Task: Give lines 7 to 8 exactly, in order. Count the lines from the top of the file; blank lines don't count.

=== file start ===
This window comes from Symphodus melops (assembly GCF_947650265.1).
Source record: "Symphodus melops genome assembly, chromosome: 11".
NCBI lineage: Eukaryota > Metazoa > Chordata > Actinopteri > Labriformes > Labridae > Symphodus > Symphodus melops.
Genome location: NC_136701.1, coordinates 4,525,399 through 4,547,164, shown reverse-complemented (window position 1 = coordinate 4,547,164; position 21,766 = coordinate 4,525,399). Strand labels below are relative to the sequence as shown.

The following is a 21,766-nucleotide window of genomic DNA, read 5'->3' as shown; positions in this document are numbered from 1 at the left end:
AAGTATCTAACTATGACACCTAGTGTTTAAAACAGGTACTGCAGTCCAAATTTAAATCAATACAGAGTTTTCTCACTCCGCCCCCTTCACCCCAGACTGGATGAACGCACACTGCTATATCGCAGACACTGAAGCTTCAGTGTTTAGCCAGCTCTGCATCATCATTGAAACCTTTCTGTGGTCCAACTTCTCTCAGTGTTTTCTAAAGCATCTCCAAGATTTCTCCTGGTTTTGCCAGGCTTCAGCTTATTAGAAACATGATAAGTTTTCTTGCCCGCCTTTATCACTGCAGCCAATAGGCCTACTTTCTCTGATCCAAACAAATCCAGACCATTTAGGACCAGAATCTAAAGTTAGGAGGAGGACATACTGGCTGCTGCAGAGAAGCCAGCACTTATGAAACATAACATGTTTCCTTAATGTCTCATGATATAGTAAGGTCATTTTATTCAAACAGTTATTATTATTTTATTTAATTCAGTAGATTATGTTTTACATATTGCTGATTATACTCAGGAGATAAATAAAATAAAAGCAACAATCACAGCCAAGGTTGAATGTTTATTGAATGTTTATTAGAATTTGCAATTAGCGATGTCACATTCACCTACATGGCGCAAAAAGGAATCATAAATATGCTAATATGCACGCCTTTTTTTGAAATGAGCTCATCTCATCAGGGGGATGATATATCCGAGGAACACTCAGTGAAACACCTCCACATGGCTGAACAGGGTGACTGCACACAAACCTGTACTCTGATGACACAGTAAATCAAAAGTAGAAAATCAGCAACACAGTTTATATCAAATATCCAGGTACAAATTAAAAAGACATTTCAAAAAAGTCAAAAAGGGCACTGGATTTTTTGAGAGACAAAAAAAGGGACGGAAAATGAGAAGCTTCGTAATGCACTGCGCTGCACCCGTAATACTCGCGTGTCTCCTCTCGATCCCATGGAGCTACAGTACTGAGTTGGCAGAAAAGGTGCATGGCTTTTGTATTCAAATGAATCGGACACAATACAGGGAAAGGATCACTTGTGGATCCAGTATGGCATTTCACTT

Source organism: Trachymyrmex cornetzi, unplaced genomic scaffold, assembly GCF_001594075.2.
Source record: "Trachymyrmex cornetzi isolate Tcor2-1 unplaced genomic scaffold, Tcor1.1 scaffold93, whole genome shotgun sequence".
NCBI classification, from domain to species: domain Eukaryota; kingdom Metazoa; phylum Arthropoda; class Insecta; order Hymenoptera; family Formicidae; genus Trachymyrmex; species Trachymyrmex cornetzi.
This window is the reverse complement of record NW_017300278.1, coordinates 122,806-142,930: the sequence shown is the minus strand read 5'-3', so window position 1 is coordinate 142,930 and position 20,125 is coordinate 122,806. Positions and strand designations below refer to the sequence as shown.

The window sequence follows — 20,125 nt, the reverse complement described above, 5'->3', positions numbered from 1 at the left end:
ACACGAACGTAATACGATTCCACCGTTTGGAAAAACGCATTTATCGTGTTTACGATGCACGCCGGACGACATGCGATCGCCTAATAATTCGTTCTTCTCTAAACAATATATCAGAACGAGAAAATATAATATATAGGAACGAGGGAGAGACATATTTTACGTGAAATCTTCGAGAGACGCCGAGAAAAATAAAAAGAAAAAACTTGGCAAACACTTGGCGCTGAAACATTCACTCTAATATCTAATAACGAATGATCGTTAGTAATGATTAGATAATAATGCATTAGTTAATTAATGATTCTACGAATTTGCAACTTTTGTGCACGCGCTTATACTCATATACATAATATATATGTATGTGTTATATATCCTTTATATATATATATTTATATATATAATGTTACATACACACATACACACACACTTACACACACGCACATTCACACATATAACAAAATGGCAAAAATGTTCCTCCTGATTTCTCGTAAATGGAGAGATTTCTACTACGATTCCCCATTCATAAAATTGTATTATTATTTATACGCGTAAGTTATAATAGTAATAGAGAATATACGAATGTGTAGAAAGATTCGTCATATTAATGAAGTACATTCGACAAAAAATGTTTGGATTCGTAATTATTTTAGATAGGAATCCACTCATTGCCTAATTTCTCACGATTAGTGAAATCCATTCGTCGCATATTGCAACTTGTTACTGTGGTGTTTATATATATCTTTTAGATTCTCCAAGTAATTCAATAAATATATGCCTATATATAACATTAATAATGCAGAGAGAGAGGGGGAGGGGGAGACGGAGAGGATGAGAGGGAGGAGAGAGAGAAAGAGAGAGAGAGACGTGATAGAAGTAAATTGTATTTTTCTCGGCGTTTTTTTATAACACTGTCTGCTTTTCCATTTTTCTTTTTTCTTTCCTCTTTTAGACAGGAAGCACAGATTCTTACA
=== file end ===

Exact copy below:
Source organism: Trachymyrmex cornetzi, unplaced genomic scaffold, assembly GCF_001594075.2.
Source record: "Trachymyrmex cornetzi isolate Tcor2-1 unplaced genomic scaffold, Tcor1.1 scaffold93, whole genome shotgun sequence".